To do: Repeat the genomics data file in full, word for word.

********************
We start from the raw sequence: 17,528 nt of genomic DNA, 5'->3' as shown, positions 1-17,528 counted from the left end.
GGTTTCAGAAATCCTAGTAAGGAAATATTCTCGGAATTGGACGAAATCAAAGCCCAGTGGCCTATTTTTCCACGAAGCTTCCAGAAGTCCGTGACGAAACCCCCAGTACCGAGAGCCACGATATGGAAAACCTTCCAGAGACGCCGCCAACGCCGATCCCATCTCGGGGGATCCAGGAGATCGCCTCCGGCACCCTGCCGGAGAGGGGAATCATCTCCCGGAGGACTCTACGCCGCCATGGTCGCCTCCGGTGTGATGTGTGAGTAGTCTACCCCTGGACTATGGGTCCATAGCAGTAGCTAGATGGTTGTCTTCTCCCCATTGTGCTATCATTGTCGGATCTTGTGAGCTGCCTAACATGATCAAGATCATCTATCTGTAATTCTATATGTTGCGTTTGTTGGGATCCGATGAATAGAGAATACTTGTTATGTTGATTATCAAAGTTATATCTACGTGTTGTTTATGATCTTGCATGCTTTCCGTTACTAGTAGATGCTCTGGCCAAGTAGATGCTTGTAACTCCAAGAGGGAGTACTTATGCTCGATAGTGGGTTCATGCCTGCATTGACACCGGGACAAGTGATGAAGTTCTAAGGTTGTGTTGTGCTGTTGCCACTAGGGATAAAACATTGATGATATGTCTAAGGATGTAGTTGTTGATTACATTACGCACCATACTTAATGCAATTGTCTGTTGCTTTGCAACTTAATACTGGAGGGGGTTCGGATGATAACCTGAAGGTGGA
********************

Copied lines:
We start from the raw sequence: 17,528 nt of genomic DNA, 5'->3' as shown, positions 1-17,528 counted from the left end.
GGTTTCAGAAATCCTAGTAAGGAAATATTCTCGGAATTGGACGAAATCAAAGCCCAGTGGCCTATTTTTCCACGAAGCTTCCAGAAGTCCGTGACGAAACCCCCAGTACCGAGAGCCACGATATGGAAAACCTTCCAGAGACGCCGCCAACGCCGATCCCATCTCGGGGGATCCAGGAGATCGCCTCCGGCACCCTGCCGGAGAGGGGAATCATCTCCCGGAGGACTCTACGCCGCCATGGTCGCCTCCGGTGTGATGTGTGAGTAGTCTACCCCTGGACTATGGGTCCATAGCAGTAGCTAGATGGTTGTCTTCTCCCCATTGTGCTATCATTGTCGGATCTTGTGAGCTGCCTAACATGATCAAGATCATCTATCTGTAATTCTATATGTTGCGTTTGTTGGGATCCGATGAATAGAGAATACTTGTTATGTTGATTATCAAAGTTATATCTACGTGTTGTTTATGATCTTGCATGCTTTCCGTTACTAGTAGATGCTCTGGCCAAGTAGATGCTTGTAACTCCAAGAGGGAGTACTTATGCTCGATAGTGGGTTCATGCCTGCATTGACACCGGGACAAGTGATGAAGTTCTAAGGTTGTGTTGTGCTGTTGCCACTAGGGATAAAACATTGATGATATGTCTAAGGATGTAGTTGTTGATTACATTACGCACCATACTTAATGCAATTGTCTGTTGCTTTGCAACTTAATACTGGAGGGGGTTCGGATGATAACCTGAAGGTGGA